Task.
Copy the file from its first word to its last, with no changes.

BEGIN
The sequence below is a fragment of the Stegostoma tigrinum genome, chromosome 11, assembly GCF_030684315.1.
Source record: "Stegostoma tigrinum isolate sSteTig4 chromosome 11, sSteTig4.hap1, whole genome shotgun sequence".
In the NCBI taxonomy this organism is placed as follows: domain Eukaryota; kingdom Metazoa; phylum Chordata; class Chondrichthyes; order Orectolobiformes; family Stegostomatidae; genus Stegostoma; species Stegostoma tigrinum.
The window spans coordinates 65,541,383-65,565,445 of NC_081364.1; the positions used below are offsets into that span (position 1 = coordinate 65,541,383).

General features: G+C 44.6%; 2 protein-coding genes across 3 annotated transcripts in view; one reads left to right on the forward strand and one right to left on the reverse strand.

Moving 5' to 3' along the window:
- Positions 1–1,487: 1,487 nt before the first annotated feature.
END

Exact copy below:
The sequence below is a fragment of the Stegostoma tigrinum genome, chromosome 11, assembly GCF_030684315.1.
Source record: "Stegostoma tigrinum isolate sSteTig4 chromosome 11, sSteTig4.hap1, whole genome shotgun sequence".
In the NCBI taxonomy this organism is placed as follows: domain Eukaryota; kingdom Metazoa; phylum Chordata; class Chondrichthyes; order Orectolobiformes; family Stegostomatidae; genus Stegostoma; species Stegostoma tigrinum.
The window spans coordinates 65,541,383-65,565,445 of NC_081364.1; the positions used below are offsets into that span (position 1 = coordinate 65,541,383).

General features: G+C 44.6%; 2 protein-coding genes across 3 annotated transcripts in view; one reads left to right on the forward strand and one right to left on the reverse strand.

Moving 5' to 3' along the window:
- Positions 1–1,487: 1,487 nt before the first annotated feature.